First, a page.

Wednesday, November 29, 2023
HomeEducation"testing is no longer the best line of defence:" Queen's University announces...

“testing is no longer the best line of defence:” Queen’s University announces changes to COVID-19 protocols

Queen’s University has announced a series of changes to its COVID-19 testing, isolation, and mask protocols, in preparation for the return of students in the winter semester. According to the university, the protocols are intended to align with the new circumstances surrounding the Omicron variant, and align with recently imposed COVID-19 restrictions by the Ontario Government. 

The new announcement outlines the limited accessibility of PCR tests, confirming that “most students will not be eligible for PCR tests to confirm positive cases of COVID19.They further added that rapid anti-tests won’t be available to all students as they are being “prioritized for health care, high-risk settings and ‘test-to-work’ situations.” 

“Individuals with symptoms consistent with COVID-19 are presumed positive and they should follow isolation and/or self-monitoring guidelines,” Queen’s University wrote.

Symptomatic students are now being asked to self-isolate for five days along with anyone they live with. Those who are partially vaccinated or are immunocompromised, they are being asked to isolate for 10 days in accordance with new recommendations.

For students living in residence, the changes mean that the university will no longer issue memos informing residents about positive cases, nor will it inform residents about floor outbreaks. It will now presume all students with symptoms of COVID-19 to be positive cases. Once students recognize symptoms, they will need to isolate for five days and be required to alert their own close contacts of the need to isolate. 

“As the residence population is fully vaccinated, symptomatic students and their close contacts will isolate themselves in their own residence room for 5 days (10 days if you are immunocompromised),” wrote Queen’s Residence Life and Services in an email on Thursday. Students will be required to wear a mask at all times when using shared washrooms and will need to pre-order their meals using a form in order to pick up their meals.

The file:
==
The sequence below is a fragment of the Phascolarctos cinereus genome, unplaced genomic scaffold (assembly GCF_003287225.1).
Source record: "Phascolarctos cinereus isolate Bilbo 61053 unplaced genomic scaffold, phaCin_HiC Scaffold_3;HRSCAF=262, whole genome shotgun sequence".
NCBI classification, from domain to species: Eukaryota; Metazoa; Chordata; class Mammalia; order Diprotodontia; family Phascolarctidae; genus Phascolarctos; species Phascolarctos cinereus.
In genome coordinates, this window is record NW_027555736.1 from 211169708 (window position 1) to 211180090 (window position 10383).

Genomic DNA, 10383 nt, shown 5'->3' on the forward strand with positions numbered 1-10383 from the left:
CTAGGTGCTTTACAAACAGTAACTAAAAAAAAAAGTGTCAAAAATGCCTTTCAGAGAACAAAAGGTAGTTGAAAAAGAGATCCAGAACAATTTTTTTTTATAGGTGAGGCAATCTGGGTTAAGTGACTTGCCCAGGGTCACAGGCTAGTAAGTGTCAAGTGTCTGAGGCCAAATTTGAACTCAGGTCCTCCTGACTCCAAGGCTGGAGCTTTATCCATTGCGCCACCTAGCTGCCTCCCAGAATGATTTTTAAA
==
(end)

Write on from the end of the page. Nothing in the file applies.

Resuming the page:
Additional measures have been imposed for at least the next 21 days. This includes a common room capacity of five people, a “Pick & Pack” program where students will be able to take their meals to-go, only two front desks will remain open and masks are to be worn in residence at all times outside of student rooms. The university is strongly encouraging students to wear triple-layer non-woven masks instead of cloth masks.

Queen’s University Residences has been encouraging students to stay home until classes return to in-person learning, but “understands that for some, this may not be possible.” For those who choose to delay their return, the university is promising to credit students up to $340 per week for each week that they aren’t living in residence. 

Finally, Queen’s is strongly encouraging all students and staff to get their booster shots prior to returning to campus. “Students, staff and faculty are strongly encouraged to seek a third vaccine dose when eligible and, if possible, before returning to campus; third doses reduce the chance of acquiring and transmitting Omicron,” wrote Queen’s University on Thursday. Vaccinations are to be made available by Student Wellness Services on January 14th.

Operational changes have been made by the university to align with provincial regulations. The ARC will remain closed until the Ontario Government lifts the order for gyms to close and libraries will remain at 50% capacity for the time being.

COVID-19 symptoms include:

  • fever or chills
  • cough
  • shortness of breath
  • decreased or loss of taste or smell
  • two or more of:
    – runny nose or nasal congestion
    – headache
    – extreme fatigue
    – sore throat
    – muscle aches or joint pain
    – gastrointestinal symptoms (such as vomiting or diarrhea)

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